3D printing technology is not exactly new in the world of manufacturing. The procedure has been around for some time now, but it wasn’t until recently that the oil and gas industries have taken an interest on everything related to it. As it happens, most energy-related markets could get some real benefits by embracing rapid prototyping as well as additive manufacturing to improve their performance and development.
The costs of working with overseas manufacturing, as well as rapid prototyping, keeps getting lowered every day because of the fast rate at which new technology is developed in this field and how every new device drives the overall cost of equipment down. There are more diverse 3D printable materials than ever, and as a result, 3D printing and rapid prototyping are becoming readily available to the mainstream consumer market.
It’s also pretty helpful the fact that the expiration time of patents related to manufacturing is pretty quick. This makes these 3D printing technologies available to the world, and more people can dip their toes, in making this tech more reliable and functional. Rapid prototyping allows us to manufacture parts by following intricate plans that translate to complex shapes and smaller sizes. The procedure also reduces waste and lowers the costs of the materials used to create a product.
The Benefits of Using Rapid Prototyping in the Oil and Gas Industries
There are two takes on this, the upstream and the downstream. We will talk first about the upstream. In this stance, the main advantage is the shortened supply chain on all operations. The whole process of manufacturing gets incredibly streamlined: we get to reduce delivery time, we get cost-reduction downtime, we get on-demand parts and on-site production of components. It also helps to print parts that we might not have in production anymore, thus improving the profits of upstream assets. It also grants significant advantages to capital projects by reducing the time of tooling and all the development process.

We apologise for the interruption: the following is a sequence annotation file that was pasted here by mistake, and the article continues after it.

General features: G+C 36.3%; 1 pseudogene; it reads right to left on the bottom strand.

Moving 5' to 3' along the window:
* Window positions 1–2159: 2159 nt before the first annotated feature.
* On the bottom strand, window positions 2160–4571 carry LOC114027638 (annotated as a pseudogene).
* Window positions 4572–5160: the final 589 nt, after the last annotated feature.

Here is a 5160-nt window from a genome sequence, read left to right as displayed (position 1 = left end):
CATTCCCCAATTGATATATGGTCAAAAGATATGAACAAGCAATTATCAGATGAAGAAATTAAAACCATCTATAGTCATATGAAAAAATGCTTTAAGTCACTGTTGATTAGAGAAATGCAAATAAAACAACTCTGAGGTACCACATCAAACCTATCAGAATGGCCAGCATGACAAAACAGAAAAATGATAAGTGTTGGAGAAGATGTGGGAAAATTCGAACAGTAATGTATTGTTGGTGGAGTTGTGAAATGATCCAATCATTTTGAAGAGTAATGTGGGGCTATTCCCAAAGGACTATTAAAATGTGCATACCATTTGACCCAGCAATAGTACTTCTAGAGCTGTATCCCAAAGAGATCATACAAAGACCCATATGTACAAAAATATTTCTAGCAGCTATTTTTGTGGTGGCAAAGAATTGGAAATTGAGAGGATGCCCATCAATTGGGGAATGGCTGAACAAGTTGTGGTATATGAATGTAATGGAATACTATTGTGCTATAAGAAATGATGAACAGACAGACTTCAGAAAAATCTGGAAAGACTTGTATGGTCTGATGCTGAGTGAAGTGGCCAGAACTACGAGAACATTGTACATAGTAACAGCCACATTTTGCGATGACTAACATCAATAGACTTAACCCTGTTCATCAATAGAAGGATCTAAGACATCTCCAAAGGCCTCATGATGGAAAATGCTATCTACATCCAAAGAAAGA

The downstream take is that there will be more streams of revenue our company will have the opportunity of disrupting a market if we are set on making that happen. When it comes to oil and gas companies, both have the need to supply chemicals and plastic resins used on 3D printers to optimize their business prospects. The full adoption of the rapid prototyping technology will only increase over the next decade, making 3D printing materials and powders available at retail. The more companies have a chance to evolve their business model to traditional outlets, the more their chances of becoming the kings of their niche.
Exploring Rapid Prototyping Technology
Many oil and gas companies have been working with 3D printing and rapid prototyping technology for less than five years. This seems like an exceedingly short time given the benefits they can get out of it. The hard truth is that it will take a while for most companies to catch up and replace most of the metal they have been using for quite a while now. The current test ground for many of these companies is their direct clients such as Airlines and motorized vehicles which have embraced the tech quicker and high rates of effectiveness. Most of them take notice of how plastic parts handle their products. Plastics, after all, don’t create the levels of friction that metal can manage, and many of these resins have proven to be pretty durable when facing fuels at high temperatures.
By using rapid prototyping technology, these companies can leverage their capabilities to manufacture parts with even more complex geometric structures at very low costs. Certain components, such as combustion gas turbines can be redesigned using a CAD model to introduce an innovate shape and geometry that will help it reduce emissions while improving its performance. These big companies now can venture on more substantial spaces and plan new designs with an extended reach of possibilities to make lasting changes. The only thing needed are engineers with the right mindset and a transformative approach.
Just imagine making obsolete the system bolted parts, getting rid of braze and welding. We could have components or pieces printed in a single piece to simplify the manufacturing and assembly processes. The time it will save to our company, and our clients could be the big break of whoever figures out this tech in favor of the industry. There is a long way to go, but we can certainly start on the right path by making a thought-provoking call on the use of the 3D printing technology at our disposal, as well as the freedom we offer to our engineering teams to tamper with known procedures and improve them to make them better or at least more functional.
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